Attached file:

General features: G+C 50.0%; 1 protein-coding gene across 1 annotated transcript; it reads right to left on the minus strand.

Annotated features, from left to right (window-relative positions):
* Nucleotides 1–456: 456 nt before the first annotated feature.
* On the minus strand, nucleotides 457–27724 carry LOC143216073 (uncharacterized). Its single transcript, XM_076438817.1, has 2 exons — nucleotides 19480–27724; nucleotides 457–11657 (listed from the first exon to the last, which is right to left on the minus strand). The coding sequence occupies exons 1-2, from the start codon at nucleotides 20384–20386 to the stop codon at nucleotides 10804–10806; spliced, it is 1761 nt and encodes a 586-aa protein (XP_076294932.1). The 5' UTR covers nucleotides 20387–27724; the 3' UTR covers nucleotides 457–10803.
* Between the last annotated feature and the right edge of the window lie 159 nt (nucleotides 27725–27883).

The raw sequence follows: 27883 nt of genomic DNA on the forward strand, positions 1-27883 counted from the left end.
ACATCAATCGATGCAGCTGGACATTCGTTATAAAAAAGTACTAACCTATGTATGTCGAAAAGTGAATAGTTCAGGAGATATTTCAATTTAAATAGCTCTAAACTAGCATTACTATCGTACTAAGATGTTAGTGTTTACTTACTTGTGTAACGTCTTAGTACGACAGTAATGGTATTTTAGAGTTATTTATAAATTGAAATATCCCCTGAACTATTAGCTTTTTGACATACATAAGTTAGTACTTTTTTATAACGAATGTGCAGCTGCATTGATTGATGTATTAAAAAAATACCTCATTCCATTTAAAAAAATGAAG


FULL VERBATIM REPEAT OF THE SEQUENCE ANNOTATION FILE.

General features: G+C 50.0%; 1 protein-coding gene across 1 annotated transcript; it reads right to left on the minus strand.

Annotated features, from left to right (window-relative positions):
* Nucleotides 1–456: 456 nt before the first annotated feature.
* On the minus strand, nucleotides 457–27724 carry LOC143216073 (uncharacterized). Its single transcript, XM_076438817.1, has 2 exons — nucleotides 19480–27724; nucleotides 457–11657 (listed from the first exon to the last, which is right to left on the minus strand). The coding sequence occupies exons 1-2, from the start codon at nucleotides 20384–20386 to the stop codon at nucleotides 10804–10806; spliced, it is 1761 nt and encodes a 586-aa protein (XP_076294932.1). The 5' UTR covers nucleotides 20387–27724; the 3' UTR covers nucleotides 457–10803.
* Between the last annotated feature and the right edge of the window lie 159 nt (nucleotides 27725–27883).

The raw sequence follows: 27883 nt of genomic DNA on the forward strand, positions 1-27883 counted from the left end.
ACATCAATCGATGCAGCTGGACATTCGTTATAAAAAAGTACTAACCTATGTATGTCGAAAAGTGAATAGTTCAGGAGATATTTCAATTTAAATAGCTCTAAACTAGCATTACTATCGTACTAAGATGTTAGTGTTTACTTACTTGTGTAACGTCTTAGTACGACAGTAATGGTATTTTAGAGTTATTTATAAATTGAAATATCCCCTGAACTATTAGCTTTTTGACATACATAAGTTAGTACTTTTTTATAACGAATGTGCAGCTGCATTGATTGATGTATTAAAAAAATACCTCATTCCATTTAAAAAAATGAAG